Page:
Filing taxes for the 2019 tax year looks a little different, as the IRS has extended the deadline to July 15, 2020 due to the COVID-19 crisis. But while you may have a few more months to get your forms in, completing them can still be a burden.
The good news is that taking a few simple steps will make it easier for you to fulfill your obligations to the IRS without spending more time or experiencing more aggravation than necessary.
1. Wait until you get all your forms together
There's nothing worse than starting your taxes and finding out you can't finish them because you're missing an essential document. To make sure you can get through the process once you begin, get all your forms together first. Depending on your situation, this could include:
- W-2s from your employer and 1099s showing other income
- A record of estimated taxes paid
- Your 1095-A form if you're enrolled in a health insurance policy through a state or federal health insurance marketplace
- Your 1098 form showing mortgage interest paid
- Your 1098-E showing student loan interest paid
- Your 1098-T form showing tuition expenses
- 5498 forms showing IRA and HSA contributions
There may also be many other documents required, such as a record of charitable donations. Whatever you expect to need in order to claim deductions and credits and to provide income information to the IRS, make sure you have it ready.
2. Claim the standard deduction unless you save more by itemizing
The standard deduction is worth $12,200 for singles or those who are married filing separately; $18,350 if you file as head-of-household; and $24,400 if you file as married filing jointly.
Claiming the standard deduction is easier than itemizing because any tax filer is entitled to it, and you don't need to document specific financial transactions that allow you to claim deductions.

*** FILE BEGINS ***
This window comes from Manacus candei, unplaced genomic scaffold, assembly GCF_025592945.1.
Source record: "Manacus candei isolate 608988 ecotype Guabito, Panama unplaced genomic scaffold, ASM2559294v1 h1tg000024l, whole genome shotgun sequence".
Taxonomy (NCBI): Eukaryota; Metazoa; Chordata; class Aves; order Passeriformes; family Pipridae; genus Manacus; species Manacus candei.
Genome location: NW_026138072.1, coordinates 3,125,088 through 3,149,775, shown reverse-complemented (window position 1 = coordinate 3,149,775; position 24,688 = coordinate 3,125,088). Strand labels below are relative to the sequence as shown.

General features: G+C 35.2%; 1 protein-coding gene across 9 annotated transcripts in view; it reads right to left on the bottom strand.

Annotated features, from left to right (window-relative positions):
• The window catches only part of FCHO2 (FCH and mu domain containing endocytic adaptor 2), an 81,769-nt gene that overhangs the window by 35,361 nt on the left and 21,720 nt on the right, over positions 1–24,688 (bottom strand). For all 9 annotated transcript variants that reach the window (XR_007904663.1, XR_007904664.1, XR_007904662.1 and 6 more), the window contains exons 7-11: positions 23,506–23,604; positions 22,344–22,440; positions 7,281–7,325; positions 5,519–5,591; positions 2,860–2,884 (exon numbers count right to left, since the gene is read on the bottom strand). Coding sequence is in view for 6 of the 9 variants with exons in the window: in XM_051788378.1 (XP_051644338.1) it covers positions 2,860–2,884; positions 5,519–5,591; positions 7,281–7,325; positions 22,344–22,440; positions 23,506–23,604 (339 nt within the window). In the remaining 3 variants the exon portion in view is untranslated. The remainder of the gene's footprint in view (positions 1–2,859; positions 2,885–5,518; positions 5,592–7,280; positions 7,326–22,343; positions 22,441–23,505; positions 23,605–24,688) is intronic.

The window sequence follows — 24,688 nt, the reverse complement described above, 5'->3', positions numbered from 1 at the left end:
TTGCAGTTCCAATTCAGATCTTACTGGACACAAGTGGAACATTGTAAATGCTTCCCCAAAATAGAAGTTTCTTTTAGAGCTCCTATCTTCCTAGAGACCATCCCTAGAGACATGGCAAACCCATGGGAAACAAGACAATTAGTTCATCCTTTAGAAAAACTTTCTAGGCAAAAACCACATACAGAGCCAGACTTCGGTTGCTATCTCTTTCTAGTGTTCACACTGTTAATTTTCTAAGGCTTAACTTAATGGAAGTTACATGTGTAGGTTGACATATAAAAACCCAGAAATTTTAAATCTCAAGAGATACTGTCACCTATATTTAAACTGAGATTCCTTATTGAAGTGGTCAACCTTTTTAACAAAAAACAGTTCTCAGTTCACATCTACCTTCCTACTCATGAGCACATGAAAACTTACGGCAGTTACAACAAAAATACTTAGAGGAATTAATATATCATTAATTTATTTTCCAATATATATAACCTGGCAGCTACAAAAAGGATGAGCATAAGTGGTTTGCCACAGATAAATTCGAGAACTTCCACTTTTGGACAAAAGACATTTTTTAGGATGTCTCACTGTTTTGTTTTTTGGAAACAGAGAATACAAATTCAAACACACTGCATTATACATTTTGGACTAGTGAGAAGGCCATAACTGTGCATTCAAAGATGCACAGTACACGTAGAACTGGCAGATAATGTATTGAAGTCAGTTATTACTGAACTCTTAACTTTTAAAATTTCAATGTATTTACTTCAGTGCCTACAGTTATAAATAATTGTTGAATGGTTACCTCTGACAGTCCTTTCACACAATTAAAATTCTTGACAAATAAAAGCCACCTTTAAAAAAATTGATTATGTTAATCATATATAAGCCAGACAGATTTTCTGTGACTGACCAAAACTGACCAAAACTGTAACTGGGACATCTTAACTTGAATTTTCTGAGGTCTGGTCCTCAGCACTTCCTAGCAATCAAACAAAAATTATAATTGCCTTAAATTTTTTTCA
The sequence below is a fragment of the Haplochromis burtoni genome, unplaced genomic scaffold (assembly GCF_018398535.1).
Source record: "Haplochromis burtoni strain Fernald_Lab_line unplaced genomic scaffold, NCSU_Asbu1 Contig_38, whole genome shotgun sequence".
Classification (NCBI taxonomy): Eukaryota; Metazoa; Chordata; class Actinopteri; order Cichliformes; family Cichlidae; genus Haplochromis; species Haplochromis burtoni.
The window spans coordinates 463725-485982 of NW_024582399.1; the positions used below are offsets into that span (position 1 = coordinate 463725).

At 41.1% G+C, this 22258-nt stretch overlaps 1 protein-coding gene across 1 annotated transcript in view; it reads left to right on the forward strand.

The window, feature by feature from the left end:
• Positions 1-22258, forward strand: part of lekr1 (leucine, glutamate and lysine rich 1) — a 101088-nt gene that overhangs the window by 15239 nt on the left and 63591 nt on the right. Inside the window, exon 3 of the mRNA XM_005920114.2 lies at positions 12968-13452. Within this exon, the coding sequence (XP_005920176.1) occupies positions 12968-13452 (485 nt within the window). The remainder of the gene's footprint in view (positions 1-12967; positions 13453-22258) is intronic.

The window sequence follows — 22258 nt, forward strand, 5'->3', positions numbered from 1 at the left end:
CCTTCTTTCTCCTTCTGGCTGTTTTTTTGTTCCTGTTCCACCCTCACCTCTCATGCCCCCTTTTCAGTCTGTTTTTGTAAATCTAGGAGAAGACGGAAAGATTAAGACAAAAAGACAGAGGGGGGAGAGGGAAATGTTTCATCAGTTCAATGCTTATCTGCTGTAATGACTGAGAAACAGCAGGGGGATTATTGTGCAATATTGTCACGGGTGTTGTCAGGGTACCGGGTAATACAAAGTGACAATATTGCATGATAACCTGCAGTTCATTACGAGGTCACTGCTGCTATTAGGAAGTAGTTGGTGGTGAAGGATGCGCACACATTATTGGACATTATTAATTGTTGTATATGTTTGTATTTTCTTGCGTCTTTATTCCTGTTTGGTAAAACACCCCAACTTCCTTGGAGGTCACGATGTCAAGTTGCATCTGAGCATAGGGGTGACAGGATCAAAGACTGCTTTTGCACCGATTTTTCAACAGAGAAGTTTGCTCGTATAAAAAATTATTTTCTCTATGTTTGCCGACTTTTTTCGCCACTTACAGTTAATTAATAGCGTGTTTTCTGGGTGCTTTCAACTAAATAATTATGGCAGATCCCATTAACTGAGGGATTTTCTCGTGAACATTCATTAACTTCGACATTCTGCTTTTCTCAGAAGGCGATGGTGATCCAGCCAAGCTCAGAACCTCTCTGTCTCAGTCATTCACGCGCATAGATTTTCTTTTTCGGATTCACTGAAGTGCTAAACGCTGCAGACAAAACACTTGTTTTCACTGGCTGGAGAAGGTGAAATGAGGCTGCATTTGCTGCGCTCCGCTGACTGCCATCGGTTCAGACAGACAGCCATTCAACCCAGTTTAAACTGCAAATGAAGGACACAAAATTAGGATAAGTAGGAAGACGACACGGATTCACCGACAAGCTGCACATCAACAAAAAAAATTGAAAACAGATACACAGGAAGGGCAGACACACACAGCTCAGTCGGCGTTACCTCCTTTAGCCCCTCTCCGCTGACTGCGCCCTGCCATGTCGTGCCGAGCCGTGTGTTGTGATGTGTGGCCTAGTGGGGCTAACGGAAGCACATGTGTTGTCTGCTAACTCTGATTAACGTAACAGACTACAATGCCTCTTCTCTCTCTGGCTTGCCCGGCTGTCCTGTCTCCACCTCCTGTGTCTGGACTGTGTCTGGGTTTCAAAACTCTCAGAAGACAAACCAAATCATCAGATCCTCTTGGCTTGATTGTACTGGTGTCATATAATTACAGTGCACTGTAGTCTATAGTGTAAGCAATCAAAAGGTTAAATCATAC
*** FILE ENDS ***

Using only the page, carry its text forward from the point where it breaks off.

Of course, if itemizing nets you more tax savings, it's worth going to the extra trouble. But if you'll be able to deduct the same amount, or close to it, whether you itemize or claim the standard deduction, you may want to skip the hassle.
3. Use the free IRS tools available to you
The IRS has an interactive tax assistant online that allows you to input some basic information and get answers to some of your most pressing tax questions.
You can use the online tools to figure out what your filing status is; whether you can claim an education credit; who you can claim as a dependent; and even whether you need to file a tax return at all.
And that's just the start of the assistance available online. Since the IRS is overburdened with sending stimulus checks and is offering very limited customer assistance, making use of this online help can make life a lot easier if you have questions.
4. Research your options for online tax-filing software
Filing your 2019 tax returns online is critical, as the IRS isn't currently processing paper returns. If you don't want to wait months to get your refund, you'll need to e-file. The good news is that there are lots of options for free e-filing services.
If your income is below $66,000, you can use these services at no cost if you're submitting a simple return. If your income is higher or your tax situation is complex, you'll be relegated to a paid version, but prices are generally affordable. It's a good idea to research the different programs to see which one will cost you the least given your specific filing needs. And pay attention to which has the best reputation for being user-friendly if you want to make filing as simple as possible.
Don't make tax season more difficult than it needs to be
Filing tax forms will never be fun, but by getting your forms together in advance and making use of online tools to help, you can make the process much easier to accomplish. Remember, you have until July 15 to complete your forms and pay what's due, so you have a little time to get your ducks in a row before diving in.